Fig. 6
figure 6

Transcription levels and promoter methylation state of MADS-box genes (CAULIFLOWER A and AGAMOUS) and CsACO3 gene in the treatments. Each ring represents a cytosine and the number above the rings indicates the distance to TSS site. DMR, differentially methylated regions; FPKM, fragments per kilobase of transcript per million fragments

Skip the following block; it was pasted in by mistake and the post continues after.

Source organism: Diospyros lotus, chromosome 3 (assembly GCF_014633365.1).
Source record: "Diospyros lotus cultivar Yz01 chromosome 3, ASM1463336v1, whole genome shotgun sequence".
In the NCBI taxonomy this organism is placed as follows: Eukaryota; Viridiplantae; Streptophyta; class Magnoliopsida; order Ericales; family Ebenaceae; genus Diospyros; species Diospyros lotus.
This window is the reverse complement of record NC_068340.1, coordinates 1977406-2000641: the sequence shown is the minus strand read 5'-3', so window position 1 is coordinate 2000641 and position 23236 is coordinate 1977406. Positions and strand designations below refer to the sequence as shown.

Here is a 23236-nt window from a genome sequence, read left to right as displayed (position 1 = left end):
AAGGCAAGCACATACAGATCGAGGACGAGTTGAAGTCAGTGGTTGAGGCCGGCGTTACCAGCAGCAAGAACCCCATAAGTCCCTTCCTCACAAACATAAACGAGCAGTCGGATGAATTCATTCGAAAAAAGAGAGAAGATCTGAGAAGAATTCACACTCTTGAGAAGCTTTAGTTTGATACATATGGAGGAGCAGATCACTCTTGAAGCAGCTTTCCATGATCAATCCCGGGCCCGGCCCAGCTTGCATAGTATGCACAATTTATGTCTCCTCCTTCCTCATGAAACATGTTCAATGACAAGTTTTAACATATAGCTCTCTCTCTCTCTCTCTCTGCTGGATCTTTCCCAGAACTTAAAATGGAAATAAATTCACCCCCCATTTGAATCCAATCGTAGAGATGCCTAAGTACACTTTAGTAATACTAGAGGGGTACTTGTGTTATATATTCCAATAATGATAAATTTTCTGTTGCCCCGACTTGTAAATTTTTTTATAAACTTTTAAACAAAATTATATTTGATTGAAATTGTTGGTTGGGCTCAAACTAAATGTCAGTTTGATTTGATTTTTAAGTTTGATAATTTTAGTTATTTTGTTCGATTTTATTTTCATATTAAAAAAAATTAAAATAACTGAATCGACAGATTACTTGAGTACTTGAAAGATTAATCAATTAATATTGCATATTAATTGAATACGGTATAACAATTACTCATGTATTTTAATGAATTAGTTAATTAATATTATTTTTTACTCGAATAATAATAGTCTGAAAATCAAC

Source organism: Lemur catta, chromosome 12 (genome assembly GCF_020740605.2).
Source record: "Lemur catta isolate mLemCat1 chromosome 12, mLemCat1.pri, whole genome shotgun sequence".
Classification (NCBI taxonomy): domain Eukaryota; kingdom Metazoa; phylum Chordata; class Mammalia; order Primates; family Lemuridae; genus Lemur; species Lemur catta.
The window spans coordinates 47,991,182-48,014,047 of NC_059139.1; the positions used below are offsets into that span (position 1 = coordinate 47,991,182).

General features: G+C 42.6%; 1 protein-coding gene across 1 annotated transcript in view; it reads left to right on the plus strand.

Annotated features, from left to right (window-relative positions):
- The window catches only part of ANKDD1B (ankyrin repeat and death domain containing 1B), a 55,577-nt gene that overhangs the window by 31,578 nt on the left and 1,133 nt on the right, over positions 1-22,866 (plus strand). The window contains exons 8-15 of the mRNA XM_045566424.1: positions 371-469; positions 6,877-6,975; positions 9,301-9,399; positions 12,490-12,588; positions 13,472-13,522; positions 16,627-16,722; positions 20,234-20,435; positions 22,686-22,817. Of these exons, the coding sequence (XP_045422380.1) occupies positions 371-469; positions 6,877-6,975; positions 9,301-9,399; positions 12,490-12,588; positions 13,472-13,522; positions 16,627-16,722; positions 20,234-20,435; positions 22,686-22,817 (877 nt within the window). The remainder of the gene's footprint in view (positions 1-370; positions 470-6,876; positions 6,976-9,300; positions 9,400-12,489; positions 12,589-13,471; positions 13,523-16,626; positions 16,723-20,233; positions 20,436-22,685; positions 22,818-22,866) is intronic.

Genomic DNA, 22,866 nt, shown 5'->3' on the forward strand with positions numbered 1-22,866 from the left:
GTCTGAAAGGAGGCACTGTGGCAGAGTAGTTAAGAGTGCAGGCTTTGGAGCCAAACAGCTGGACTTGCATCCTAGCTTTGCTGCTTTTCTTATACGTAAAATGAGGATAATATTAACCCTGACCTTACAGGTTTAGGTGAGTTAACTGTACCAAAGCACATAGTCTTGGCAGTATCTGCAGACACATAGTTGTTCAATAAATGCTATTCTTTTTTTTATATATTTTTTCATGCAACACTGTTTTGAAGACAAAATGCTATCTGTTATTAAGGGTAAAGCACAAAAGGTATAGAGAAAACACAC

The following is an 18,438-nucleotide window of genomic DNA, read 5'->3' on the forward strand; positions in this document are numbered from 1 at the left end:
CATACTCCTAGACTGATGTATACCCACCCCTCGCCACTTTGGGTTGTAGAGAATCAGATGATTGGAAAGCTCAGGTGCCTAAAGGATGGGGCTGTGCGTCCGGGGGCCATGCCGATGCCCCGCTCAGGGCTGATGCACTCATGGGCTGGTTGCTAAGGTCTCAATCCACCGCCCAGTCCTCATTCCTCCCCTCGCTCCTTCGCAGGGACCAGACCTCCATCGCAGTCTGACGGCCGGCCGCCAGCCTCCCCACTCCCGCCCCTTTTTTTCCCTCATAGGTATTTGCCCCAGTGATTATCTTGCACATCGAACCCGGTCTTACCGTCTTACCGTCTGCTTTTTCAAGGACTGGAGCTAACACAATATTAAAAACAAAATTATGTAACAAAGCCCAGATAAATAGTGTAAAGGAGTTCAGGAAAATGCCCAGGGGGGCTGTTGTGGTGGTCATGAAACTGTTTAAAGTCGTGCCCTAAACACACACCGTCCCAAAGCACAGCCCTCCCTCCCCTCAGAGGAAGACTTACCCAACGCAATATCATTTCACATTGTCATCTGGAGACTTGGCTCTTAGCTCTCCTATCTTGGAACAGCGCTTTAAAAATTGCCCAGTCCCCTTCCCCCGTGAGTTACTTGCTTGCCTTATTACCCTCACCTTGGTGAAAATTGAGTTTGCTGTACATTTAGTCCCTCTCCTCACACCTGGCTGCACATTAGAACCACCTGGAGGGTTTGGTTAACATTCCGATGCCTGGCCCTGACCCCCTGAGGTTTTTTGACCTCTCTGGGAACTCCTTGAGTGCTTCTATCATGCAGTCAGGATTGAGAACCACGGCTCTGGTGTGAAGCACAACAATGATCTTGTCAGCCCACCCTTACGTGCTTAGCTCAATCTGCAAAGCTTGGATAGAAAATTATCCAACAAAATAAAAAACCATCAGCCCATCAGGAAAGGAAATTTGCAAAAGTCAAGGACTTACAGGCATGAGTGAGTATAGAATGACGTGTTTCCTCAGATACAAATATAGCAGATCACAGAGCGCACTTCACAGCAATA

In this study, 359 cucumber accessions were subjected to femaleness survey in consecutive 5 years. Our studies provide consistent evidence demonstrating that season factor-dependent sex expression is a germplasm-wide phenomenon in cucumbers. There are 256 accessions, but not all of the 322 accessions showed statistical significance. This was mainly due to a technical problem in the statistical analysis. MANOVA analysis indicates a year factor that significantly affected the PNPF value and thus the year fluctuation cannot be ignored (Table 1). Moreover, many subandroecious cucumbers did not demonstrate a significant difference using the t-test due to a very small PNPF value and the variation source from the year factor and personal error. We give a hypothesis that all accessions except for gynoecy/subgynoecy as well as very few other accessions were sensitive to seasonal change. The multiple copy of a 30.2-kb region defines the F locus, which determines gynoecy expression [18], indicating a dosage effect of genetic control, which may compensate the environmental effect in gynoecious/subgynoecious lines.